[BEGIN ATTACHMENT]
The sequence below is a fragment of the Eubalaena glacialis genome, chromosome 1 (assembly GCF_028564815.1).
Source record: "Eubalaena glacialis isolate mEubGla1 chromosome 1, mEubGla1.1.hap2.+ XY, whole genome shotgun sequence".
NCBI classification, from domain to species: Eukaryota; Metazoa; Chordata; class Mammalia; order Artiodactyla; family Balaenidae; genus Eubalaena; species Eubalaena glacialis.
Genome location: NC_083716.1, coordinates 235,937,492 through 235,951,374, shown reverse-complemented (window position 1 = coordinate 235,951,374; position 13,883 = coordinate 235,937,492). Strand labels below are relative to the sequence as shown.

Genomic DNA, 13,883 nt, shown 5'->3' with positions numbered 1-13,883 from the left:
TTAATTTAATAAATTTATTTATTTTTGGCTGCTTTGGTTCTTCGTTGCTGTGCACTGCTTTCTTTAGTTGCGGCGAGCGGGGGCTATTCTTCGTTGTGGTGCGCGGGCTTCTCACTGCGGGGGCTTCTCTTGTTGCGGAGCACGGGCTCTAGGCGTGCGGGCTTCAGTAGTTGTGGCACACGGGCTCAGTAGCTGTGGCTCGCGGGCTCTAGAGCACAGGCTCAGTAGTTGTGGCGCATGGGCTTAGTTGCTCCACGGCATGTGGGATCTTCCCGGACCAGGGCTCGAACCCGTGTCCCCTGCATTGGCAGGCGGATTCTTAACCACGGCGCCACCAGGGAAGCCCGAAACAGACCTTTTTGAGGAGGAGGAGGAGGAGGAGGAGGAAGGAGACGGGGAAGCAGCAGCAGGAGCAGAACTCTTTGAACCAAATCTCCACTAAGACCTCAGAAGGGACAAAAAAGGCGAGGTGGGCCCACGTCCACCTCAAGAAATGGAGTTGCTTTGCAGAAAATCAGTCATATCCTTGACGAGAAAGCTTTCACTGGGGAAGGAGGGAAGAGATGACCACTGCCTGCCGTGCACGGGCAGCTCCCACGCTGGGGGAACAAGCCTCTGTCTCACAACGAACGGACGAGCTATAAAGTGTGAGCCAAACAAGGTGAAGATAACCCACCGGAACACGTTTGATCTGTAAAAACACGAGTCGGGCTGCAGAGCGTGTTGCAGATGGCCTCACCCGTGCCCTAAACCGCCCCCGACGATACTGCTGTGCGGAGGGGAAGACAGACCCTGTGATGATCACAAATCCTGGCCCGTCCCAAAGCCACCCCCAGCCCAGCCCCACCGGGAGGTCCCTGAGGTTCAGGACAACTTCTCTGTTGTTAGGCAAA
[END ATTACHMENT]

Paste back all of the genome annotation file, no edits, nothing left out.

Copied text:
The sequence below is a fragment of the Eubalaena glacialis genome, chromosome 1 (assembly GCF_028564815.1).
Source record: "Eubalaena glacialis isolate mEubGla1 chromosome 1, mEubGla1.1.hap2.+ XY, whole genome shotgun sequence".
NCBI classification, from domain to species: Eukaryota; Metazoa; Chordata; class Mammalia; order Artiodactyla; family Balaenidae; genus Eubalaena; species Eubalaena glacialis.
Genome location: NC_083716.1, coordinates 235,937,492 through 235,951,374, shown reverse-complemented (window position 1 = coordinate 235,951,374; position 13,883 = coordinate 235,937,492). Strand labels below are relative to the sequence as shown.

Genomic DNA, 13,883 nt, shown 5'->3' with positions numbered 1-13,883 from the left:
TTAATTTAATAAATTTATTTATTTTTGGCTGCTTTGGTTCTTCGTTGCTGTGCACTGCTTTCTTTAGTTGCGGCGAGCGGGGGCTATTCTTCGTTGTGGTGCGCGGGCTTCTCACTGCGGGGGCTTCTCTTGTTGCGGAGCACGGGCTCTAGGCGTGCGGGCTTCAGTAGTTGTGGCACACGGGCTCAGTAGCTGTGGCTCGCGGGCTCTAGAGCACAGGCTCAGTAGTTGTGGCGCATGGGCTTAGTTGCTCCACGGCATGTGGGATCTTCCCGGACCAGGGCTCGAACCCGTGTCCCCTGCATTGGCAGGCGGATTCTTAACCACGGCGCCACCAGGGAAGCCCGAAACAGACCTTTTTGAGGAGGAGGAGGAGGAGGAGGAGGAAGGAGACGGGGAAGCAGCAGCAGGAGCAGAACTCTTTGAACCAAATCTCCACTAAGACCTCAGAAGGGACAAAAAAGGCGAGGTGGGCCCACGTCCACCTCAAGAAATGGAGTTGCTTTGCAGAAAATCAGTCATATCCTTGACGAGAAAGCTTTCACTGGGGAAGGAGGGAAGAGATGACCACTGCCTGCCGTGCACGGGCAGCTCCCACGCTGGGGGAACAAGCCTCTGTCTCACAACGAACGGACGAGCTATAAAGTGTGAGCCAAACAAGGTGAAGATAACCCACCGGAACACGTTTGATCTGTAAAAACACGAGTCGGGCTGCAGAGCGTGTTGCAGATGGCCTCACCCGTGCCCTAAACCGCCCCCGACGATACTGCTGTGCGGAGGGGAAGACAGACCCTGTGATGATCACAAATCCTGGCCCGTCCCAAAGCCACCCCCAGCCCAGCCCCACCGGGAGGTCCCTGAGGTTCAGGACAACTTCTCTGTTGTTAGGCAAA